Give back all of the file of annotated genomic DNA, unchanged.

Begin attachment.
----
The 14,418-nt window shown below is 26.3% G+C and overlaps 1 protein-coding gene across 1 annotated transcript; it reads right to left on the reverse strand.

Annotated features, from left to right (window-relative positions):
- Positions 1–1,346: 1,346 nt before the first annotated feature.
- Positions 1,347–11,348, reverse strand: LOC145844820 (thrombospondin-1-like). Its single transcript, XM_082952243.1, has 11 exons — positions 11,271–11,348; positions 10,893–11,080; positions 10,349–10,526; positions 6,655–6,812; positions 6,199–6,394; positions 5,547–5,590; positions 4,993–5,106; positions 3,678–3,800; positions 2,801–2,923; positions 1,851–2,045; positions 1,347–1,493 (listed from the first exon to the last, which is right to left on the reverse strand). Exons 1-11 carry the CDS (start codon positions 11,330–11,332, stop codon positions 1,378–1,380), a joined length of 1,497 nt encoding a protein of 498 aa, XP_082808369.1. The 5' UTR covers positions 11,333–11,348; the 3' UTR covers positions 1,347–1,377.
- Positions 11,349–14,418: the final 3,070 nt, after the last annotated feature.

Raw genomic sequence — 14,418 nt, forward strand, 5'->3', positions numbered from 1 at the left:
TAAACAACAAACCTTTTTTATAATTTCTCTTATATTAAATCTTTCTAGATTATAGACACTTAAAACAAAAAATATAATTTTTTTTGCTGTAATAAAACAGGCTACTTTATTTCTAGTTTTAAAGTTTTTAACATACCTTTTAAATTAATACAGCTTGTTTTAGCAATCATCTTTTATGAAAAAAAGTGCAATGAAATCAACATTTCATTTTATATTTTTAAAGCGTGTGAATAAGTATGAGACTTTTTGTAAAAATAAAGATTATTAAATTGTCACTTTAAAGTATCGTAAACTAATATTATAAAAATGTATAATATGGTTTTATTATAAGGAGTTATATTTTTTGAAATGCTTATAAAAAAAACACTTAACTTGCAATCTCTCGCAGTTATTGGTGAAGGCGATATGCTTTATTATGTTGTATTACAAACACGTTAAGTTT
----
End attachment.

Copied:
The 14,418-nt window shown below is 26.3% G+C and overlaps 1 protein-coding gene across 1 annotated transcript; it reads right to left on the reverse strand.

Annotated features, from left to right (window-relative positions):
- Positions 1–1,346: 1,346 nt before the first annotated feature.
- Positions 1,347–11,348, reverse strand: LOC145844820 (thrombospondin-1-like). Its single transcript, XM_082952243.1, has 11 exons — positions 11,271–11,348; positions 10,893–11,080; positions 10,349–10,526; positions 6,655–6,812; positions 6,199–6,394; positions 5,547–5,590; positions 4,993–5,106; positions 3,678–3,800; positions 2,801–2,923; positions 1,851–2,045; positions 1,347–1,493 (listed from the first exon to the last, which is right to left on the reverse strand). Exons 1-11 carry the CDS (start codon positions 11,330–11,332, stop codon positions 1,378–1,380), a joined length of 1,497 nt encoding a protein of 498 aa, XP_082808369.1. The 5' UTR covers positions 11,333–11,348; the 3' UTR covers positions 1,347–1,377.
- Positions 11,349–14,418: the final 3,070 nt, after the last annotated feature.

Raw genomic sequence — 14,418 nt, forward strand, 5'->3', positions numbered from 1 at the left:
TAAACAACAAACCTTTTTTATAATTTCTCTTATATTAAATCTTTCTAGATTATAGACACTTAAAACAAAAAATATAATTTTTTTTGCTGTAATAAAACAGGCTACTTTATTTCTAGTTTTAAAGTTTTTAACATACCTTTTAAATTAATACAGCTTGTTTTAGCAATCATCTTTTATGAAAAAAAGTGCAATGAAATCAACATTTCATTTTATATTTTTAAAGCGTGTGAATAAGTATGAGACTTTTTGTAAAAATAAAGATTATTAAATTGTCACTTTAAAGTATCGTAAACTAATATTATAAAAATGTATAATATGGTTTTATTATAAGGAGTTATATTTTTTGAAATGCTTATAAAAAAAACACTTAACTTGCAATCTCTCGCAGTTATTGGTGAAGGCGATATGCTTTATTATGTTGTATTACAAACACGTTAAGTTT